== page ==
So our message is still the same. We expected the Summer to be bumpy and that’s why we introduced caution to your portfolios. But by late September, we would expect to be fully invested again in growth assets with the main focus overseas.

Shares are too volatile to be a sure bet in the short-term, but that’s really the point. As investors, we can:

Or we can do a bit of both. Either way, logically you’d buy shares today.

What we shouldn’t attempt is wholesale market timing based on media bearishness and in ignorance of valuation. That way lies terrible returns.

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{ 9 comments… add one }
  • 1 RetirementInvestingToday July 3, 2010, 12:32 pm

    I’ve stepped back into the market moving 2% of net worth from cash into the ASx200 as the first step. In my very Average Joe opinion using the cyclically adjusted PE ratio this index could be at about fair value.

    Sure it can all continue to slide but that’s when I’ll be pound cost averaging and not just into the ASX200.
    .-= RetirementInvestingToday on: UK Mortgage Rates and Mortgage Approvals – June 2010 Update =-.

  • 2 Chris @ Bristol July 3, 2010, 1:45 pm

    I enjoy your blog, a great counter to some. However, your comment from Alan Steel about the Baltic Dry Index is seriously out-of-date:

    http://www.bloomberg.com/apps/quote?ticker=bdiy&exch=IND&x=15&y=11

    Keep up the good work

    Chris

  • 3 Financial Samurai July 3, 2010, 1:58 pm

    I’m an equity buyer now in my 401K. I don’t pick stocks, just asset allocate.
    .-= Financial Samurai on: The Katana- Switching Gears For The Summer =-.

  • 4 Faustus July 3, 2010, 2:00 pm

    Alan Steel doesn’t inspire confidence with a comment like that.

    The Baltic Dry Index is actually down 40% in a month, one of its worst slides in recent history. That said, I’m not sure it’s a terribly good tool for economic forecasting, given how reliant it is on the vagaries of Chinese steelmaking and policy. The index fall is also partly attributed to a glut of new shipbuilding held over from the 2008 crash.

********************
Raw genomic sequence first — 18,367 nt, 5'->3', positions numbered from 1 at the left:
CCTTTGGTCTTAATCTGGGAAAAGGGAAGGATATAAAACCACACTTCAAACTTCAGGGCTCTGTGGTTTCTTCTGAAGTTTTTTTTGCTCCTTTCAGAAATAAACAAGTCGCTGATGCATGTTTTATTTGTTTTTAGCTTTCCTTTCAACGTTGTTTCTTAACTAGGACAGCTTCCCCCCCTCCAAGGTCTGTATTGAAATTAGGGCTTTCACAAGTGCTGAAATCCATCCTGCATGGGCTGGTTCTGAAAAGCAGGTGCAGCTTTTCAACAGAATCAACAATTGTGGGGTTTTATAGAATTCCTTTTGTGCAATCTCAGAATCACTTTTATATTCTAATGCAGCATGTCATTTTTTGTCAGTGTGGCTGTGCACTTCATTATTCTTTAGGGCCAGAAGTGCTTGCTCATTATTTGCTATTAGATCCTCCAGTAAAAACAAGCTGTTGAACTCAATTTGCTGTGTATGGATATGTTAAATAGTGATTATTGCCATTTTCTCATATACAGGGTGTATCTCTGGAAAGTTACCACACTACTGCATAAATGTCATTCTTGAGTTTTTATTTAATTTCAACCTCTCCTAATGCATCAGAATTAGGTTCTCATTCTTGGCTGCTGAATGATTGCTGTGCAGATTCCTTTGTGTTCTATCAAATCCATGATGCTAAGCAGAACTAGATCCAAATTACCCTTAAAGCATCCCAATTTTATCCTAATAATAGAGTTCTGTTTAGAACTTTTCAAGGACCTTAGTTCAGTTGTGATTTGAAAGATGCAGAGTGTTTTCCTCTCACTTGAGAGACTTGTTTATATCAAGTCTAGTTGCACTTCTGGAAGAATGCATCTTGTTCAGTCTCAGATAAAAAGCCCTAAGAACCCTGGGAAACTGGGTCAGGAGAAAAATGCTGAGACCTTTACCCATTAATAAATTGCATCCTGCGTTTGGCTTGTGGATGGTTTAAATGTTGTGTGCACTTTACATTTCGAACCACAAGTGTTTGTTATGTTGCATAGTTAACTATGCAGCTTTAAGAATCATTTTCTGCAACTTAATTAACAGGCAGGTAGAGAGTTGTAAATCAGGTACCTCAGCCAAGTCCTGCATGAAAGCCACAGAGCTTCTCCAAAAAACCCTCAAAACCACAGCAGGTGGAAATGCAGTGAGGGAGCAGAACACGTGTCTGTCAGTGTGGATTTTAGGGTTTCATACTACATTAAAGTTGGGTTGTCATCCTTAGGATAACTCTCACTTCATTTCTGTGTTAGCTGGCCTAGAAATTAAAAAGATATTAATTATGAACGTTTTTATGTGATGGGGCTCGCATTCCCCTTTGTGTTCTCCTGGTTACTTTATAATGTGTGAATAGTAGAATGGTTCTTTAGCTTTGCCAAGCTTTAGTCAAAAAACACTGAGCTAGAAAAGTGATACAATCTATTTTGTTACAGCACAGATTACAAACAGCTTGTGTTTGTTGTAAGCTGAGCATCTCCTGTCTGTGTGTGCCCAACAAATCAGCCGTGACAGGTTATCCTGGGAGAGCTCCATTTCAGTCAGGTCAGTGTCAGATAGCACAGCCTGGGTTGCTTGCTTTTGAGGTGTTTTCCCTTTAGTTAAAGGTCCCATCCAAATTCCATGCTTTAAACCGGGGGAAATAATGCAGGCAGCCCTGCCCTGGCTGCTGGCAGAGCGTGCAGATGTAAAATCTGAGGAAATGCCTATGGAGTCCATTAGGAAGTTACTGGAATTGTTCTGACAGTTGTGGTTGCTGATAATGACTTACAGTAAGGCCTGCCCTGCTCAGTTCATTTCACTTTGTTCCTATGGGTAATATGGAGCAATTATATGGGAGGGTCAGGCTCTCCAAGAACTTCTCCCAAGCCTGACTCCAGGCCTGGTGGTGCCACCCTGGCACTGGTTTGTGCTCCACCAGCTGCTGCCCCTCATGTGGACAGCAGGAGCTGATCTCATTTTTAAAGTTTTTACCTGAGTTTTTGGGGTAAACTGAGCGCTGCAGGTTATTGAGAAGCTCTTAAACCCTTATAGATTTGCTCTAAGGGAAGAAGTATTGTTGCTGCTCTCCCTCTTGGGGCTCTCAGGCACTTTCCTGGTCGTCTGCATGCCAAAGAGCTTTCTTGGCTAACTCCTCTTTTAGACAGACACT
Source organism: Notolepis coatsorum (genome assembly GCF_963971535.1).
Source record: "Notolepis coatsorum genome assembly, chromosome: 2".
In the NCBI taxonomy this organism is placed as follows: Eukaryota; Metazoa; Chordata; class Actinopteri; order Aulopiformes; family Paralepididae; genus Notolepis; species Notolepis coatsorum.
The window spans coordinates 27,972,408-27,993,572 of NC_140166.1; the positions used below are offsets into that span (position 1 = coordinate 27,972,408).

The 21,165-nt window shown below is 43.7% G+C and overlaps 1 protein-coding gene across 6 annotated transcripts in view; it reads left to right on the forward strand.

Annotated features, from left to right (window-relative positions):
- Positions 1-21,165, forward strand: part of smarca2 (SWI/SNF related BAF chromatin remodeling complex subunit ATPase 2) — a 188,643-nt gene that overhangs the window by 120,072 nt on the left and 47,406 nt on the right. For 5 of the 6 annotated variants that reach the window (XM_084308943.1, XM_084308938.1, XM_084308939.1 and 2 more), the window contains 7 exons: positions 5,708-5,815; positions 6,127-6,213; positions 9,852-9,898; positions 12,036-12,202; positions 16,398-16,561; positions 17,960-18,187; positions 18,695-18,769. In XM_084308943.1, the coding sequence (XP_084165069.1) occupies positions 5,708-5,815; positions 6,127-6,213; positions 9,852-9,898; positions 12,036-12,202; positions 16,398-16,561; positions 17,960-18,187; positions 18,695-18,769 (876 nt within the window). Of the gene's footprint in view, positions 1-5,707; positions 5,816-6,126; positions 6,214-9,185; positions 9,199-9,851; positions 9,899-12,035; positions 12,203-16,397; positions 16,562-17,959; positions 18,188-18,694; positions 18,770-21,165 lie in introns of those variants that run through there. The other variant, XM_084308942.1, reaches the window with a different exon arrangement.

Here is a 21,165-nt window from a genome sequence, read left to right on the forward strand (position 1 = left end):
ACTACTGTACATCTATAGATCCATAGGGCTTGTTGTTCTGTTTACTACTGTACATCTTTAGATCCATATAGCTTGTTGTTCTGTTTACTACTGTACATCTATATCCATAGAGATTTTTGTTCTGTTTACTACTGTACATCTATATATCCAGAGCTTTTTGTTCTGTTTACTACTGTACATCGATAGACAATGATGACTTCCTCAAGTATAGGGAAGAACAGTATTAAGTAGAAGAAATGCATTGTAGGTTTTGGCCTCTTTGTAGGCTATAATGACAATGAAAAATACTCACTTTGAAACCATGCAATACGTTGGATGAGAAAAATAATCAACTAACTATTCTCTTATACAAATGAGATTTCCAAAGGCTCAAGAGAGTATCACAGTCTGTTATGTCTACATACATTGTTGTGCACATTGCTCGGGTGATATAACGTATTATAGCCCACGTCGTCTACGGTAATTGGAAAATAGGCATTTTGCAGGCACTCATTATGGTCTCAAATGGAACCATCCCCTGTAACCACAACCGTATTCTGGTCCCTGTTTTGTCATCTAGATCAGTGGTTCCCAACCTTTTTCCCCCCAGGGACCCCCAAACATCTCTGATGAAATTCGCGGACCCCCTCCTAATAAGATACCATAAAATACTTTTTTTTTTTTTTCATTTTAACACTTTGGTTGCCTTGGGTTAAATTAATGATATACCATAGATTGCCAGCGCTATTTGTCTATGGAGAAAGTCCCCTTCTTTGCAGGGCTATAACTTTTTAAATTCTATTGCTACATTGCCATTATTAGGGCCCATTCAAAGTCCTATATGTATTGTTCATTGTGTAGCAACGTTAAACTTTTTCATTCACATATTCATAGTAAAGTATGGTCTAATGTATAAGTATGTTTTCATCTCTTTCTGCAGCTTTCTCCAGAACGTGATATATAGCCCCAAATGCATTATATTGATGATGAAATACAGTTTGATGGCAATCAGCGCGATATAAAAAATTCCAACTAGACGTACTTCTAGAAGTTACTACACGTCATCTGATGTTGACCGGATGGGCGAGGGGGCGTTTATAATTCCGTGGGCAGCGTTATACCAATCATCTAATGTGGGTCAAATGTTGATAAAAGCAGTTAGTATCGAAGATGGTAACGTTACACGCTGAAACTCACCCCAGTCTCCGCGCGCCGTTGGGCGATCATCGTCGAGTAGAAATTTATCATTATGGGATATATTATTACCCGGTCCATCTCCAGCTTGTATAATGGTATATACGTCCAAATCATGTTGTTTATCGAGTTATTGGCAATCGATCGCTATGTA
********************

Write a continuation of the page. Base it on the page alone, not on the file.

That said, I agree that there’s good reason to be cautiously optimistic based on current company fundamentals. Like others, I’ve been waiting almost a year for the FTSE 100 to present opportunities again below 5000, so can’t complain!

  • 5 The Investor July 3, 2010, 2:49 pm

    Oops – Thanks for pointing out that Alan Steel’s letter was from early June, not early July. I’ve updated the article above to reflect this.

  • 6 The Investor July 3, 2010, 8:18 pm

    P.S. I’ve added a couple more comments to make up for the Alan Steel tardyness. 😉

  • 7 Len Penzo July 7, 2010, 1:25 am

    Nice post, Investor! I for one think the markets – esp. in the US – are in for some very rough sailing through 2011.

    From Wheatley: “Blockers, in short, are people who resist change by pointing out all the reasons why something might not work, and isn’t a good idea — rather than thinking about the reasons why something should work, and is a good idea.”

    Hmmm. I wonder if Wheatley was also calling those who of us who were warning of the impending housing bubble in the US a couple of years ahead of time as “blockers” too? 😉

    Best,

    Len
    Len Penzo dot Com
    .-= Len Penzo on: A Frugal Fact- The 6 Most Valuable Grocery Store Products Known to Man =-.

  • 8 The Investor July 8, 2010, 1:17 pm

    Time will tell, Len. 🙂 I’ve considered the past few months a second chance saloon for those who listened to the bears the first time around.

    I think we’ll look back on 2009 and 2010 as a chance in a lifetime for the average person to invest for big returns in 10-20 years, but we’ll see.

  • 9 alexandru January 24, 2012, 8:39 am

    Hello, I have found your blog on google and read some articles. I like what you write and i have added a bookmark.